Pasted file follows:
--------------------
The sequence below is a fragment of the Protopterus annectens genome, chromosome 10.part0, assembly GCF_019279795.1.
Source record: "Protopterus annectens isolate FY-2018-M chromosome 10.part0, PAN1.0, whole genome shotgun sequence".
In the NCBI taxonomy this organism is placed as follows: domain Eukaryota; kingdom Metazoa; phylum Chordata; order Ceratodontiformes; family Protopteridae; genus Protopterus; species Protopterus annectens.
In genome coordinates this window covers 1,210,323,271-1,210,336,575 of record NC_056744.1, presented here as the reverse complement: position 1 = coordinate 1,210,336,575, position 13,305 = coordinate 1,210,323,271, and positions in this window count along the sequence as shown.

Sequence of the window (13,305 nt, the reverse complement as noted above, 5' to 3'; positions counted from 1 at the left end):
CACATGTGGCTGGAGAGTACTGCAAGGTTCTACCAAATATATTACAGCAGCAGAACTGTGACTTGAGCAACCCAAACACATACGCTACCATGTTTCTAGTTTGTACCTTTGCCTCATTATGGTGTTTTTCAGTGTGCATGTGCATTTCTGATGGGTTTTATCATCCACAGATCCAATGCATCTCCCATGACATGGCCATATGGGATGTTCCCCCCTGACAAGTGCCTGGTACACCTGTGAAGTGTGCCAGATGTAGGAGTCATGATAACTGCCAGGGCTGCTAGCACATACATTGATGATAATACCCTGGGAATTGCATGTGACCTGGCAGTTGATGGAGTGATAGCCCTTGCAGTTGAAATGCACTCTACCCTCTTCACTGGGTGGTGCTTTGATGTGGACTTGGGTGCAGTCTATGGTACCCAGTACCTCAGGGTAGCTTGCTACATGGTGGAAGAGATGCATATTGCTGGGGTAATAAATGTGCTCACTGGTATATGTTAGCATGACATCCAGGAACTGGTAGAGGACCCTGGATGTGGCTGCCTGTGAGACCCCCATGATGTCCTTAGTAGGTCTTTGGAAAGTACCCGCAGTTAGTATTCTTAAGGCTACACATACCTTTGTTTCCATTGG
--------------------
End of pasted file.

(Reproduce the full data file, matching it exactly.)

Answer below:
The sequence below is a fragment of the Protopterus annectens genome, chromosome 10.part0, assembly GCF_019279795.1.
Source record: "Protopterus annectens isolate FY-2018-M chromosome 10.part0, PAN1.0, whole genome shotgun sequence".
In the NCBI taxonomy this organism is placed as follows: domain Eukaryota; kingdom Metazoa; phylum Chordata; order Ceratodontiformes; family Protopteridae; genus Protopterus; species Protopterus annectens.
In genome coordinates this window covers 1,210,323,271-1,210,336,575 of record NC_056744.1, presented here as the reverse complement: position 1 = coordinate 1,210,336,575, position 13,305 = coordinate 1,210,323,271, and positions in this window count along the sequence as shown.

Sequence of the window (13,305 nt, the reverse complement as noted above, 5' to 3'; positions counted from 1 at the left end):
CACATGTGGCTGGAGAGTACTGCAAGGTTCTACCAAATATATTACAGCAGCAGAACTGTGACTTGAGCAACCCAAACACATACGCTACCATGTTTCTAGTTTGTACCTTTGCCTCATTATGGTGTTTTTCAGTGTGCATGTGCATTTCTGATGGGTTTTATCATCCACAGATCCAATGCATCTCCCATGACATGGCCATATGGGATGTTCCCCCCTGACAAGTGCCTGGTACACCTGTGAAGTGTGCCAGATGTAGGAGTCATGATAACTGCCAGGGCTGCTAGCACATACATTGATGATAATACCCTGGGAATTGCATGTGACCTGGCAGTTGATGGAGTGATAGCCCTTGCAGTTGAAATGCACTCTACCCTCTTCACTGGGTGGTGCTTTGATGTGGACTTGGGTGCAGTCTATGGTACCCAGTACCTCAGGGTAGCTTGCTACATGGTGGAAGAGATGCATATTGCTGGGGTAATAAATGTGCTCACTGGTATATGTTAGCATGACATCCAGGAACTGGTAGAGGACCCTGGATGTGGCTGCCTGTGAGACCCCCATGATGTCCTTAGTAGGTCTTTGGAAAGTACCCGCAGTTAGTATTCTTAAGGCTACACATACCTTTGTTTCCATTGG